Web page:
Your skin is the largest organ that you have so it’s important to take your skin health seriously. Cancer may be a scary word but when it comes to skin cancer if you’re proactive and keeping track of any changes in your skin, like your moles, it can be extremely treatable. It’s even more important to know your skin if you have fair skin, have many moles on your body, and/or if you have immediate family members with a history of skin cancer.
Doctors recommend that you examine your skin every month. Try to examine the same way every month so you can really be sure if anything has changed. Most moles that people have are benign (non-cancerous). That’s why it’s important to keep track in case you do notice any changes. If you’re not sure what to look for, follow the ABCDEs with your moles.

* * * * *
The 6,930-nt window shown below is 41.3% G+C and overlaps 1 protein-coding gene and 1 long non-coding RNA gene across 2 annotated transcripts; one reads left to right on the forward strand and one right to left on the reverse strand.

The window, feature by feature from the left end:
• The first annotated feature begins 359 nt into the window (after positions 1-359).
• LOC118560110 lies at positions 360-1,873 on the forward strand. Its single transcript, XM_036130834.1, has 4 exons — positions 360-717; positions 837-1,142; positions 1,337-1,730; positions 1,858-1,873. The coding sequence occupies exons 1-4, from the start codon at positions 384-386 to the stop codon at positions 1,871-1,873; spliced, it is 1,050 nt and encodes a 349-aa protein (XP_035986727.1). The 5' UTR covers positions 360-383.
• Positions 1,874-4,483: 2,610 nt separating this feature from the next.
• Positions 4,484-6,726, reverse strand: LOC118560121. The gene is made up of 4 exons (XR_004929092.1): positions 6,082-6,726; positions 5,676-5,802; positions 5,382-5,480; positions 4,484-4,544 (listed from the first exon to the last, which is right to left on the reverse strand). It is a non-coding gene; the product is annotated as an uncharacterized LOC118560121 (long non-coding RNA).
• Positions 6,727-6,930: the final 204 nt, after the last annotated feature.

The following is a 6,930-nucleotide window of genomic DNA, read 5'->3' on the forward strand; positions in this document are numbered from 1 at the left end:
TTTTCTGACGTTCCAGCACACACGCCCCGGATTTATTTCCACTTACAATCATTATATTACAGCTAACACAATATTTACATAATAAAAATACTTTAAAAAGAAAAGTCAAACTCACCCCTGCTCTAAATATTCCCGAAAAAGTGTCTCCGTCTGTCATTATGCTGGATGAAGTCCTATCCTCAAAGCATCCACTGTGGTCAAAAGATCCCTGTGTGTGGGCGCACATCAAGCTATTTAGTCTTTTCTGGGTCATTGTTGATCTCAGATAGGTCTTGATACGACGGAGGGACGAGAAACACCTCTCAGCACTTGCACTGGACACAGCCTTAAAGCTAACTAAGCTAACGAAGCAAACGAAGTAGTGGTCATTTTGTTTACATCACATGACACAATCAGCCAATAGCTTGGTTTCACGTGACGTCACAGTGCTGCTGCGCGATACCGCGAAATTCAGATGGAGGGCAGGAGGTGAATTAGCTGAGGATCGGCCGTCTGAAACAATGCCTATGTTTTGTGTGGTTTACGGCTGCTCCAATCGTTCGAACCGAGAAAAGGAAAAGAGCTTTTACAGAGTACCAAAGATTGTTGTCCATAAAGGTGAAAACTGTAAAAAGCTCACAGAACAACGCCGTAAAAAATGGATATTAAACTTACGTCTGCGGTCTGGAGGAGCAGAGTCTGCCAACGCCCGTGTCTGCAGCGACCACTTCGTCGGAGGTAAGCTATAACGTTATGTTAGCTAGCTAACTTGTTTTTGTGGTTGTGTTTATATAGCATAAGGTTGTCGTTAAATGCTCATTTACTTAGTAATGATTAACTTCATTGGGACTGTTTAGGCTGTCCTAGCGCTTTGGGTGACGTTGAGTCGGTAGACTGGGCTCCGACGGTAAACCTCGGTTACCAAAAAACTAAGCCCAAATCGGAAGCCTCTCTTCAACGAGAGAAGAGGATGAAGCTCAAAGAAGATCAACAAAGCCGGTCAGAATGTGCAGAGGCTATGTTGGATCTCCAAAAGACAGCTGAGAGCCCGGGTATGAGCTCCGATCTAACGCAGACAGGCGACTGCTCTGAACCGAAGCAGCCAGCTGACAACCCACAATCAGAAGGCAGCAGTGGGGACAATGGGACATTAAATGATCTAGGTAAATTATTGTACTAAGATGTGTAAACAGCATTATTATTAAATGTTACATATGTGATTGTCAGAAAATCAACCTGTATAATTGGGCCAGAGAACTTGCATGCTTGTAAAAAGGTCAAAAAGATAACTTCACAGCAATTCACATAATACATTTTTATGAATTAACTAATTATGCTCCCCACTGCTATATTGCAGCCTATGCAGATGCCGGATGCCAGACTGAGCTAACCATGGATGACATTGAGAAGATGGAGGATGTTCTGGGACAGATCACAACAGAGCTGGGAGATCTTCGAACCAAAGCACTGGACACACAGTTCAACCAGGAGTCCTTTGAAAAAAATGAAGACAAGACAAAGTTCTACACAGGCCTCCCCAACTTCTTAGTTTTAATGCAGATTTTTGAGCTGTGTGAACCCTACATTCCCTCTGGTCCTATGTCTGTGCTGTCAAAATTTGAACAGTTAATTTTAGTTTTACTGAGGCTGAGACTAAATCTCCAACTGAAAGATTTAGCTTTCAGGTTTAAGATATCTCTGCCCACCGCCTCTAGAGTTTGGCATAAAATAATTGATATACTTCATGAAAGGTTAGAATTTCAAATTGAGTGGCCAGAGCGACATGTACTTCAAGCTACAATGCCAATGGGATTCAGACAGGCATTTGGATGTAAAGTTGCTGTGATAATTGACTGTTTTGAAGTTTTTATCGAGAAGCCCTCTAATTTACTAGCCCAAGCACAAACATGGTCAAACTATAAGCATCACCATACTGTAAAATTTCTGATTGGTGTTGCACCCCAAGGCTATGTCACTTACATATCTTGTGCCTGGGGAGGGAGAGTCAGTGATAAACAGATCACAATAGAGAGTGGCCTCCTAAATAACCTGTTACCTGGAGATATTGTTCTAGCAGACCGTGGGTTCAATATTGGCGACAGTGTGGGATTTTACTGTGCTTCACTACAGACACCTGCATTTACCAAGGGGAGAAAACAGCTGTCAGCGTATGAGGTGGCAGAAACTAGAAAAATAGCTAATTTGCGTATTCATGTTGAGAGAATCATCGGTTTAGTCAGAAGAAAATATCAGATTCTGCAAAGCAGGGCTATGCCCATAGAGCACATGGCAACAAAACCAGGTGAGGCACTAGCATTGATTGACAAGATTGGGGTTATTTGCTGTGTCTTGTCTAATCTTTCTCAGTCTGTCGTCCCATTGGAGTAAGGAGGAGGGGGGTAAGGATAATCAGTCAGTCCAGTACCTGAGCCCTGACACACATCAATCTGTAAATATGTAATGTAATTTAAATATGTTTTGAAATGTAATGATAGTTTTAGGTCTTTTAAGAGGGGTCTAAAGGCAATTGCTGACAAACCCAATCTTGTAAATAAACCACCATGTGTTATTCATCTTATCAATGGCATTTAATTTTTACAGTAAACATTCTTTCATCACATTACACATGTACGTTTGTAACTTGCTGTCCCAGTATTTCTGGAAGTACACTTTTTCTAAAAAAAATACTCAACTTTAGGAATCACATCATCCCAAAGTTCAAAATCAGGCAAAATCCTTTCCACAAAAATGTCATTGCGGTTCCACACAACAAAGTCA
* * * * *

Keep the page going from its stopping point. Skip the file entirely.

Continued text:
If any of your moles display any of the signs listed below, have it checked immediately:
- Asymmetry: One side of the mole does not match the other half
- Border: The edges or border of the mole are ragged, blurred, or otherwise irregular
- Color: The mole is different colored, or it has multiple shades of brown, black, blue, white, tan, or red
- Diameter: The diameter of the mole is larger than a pencil eraser
- Elevation/Evolution: The mole becomes raised off the skin (elevated), or the mole is changing in some way
Other factors to keep in mind are that the most common location for melanoma for men is on the back. The most common location for women is on the lower leg. Melanoma is also the most common cancer in women ages 25 to 29. It’s important to look out for any new moles after the age of 30. Many growths after age 30 are usually age-associated and harmless but they’re still worth making a note of just to be sure.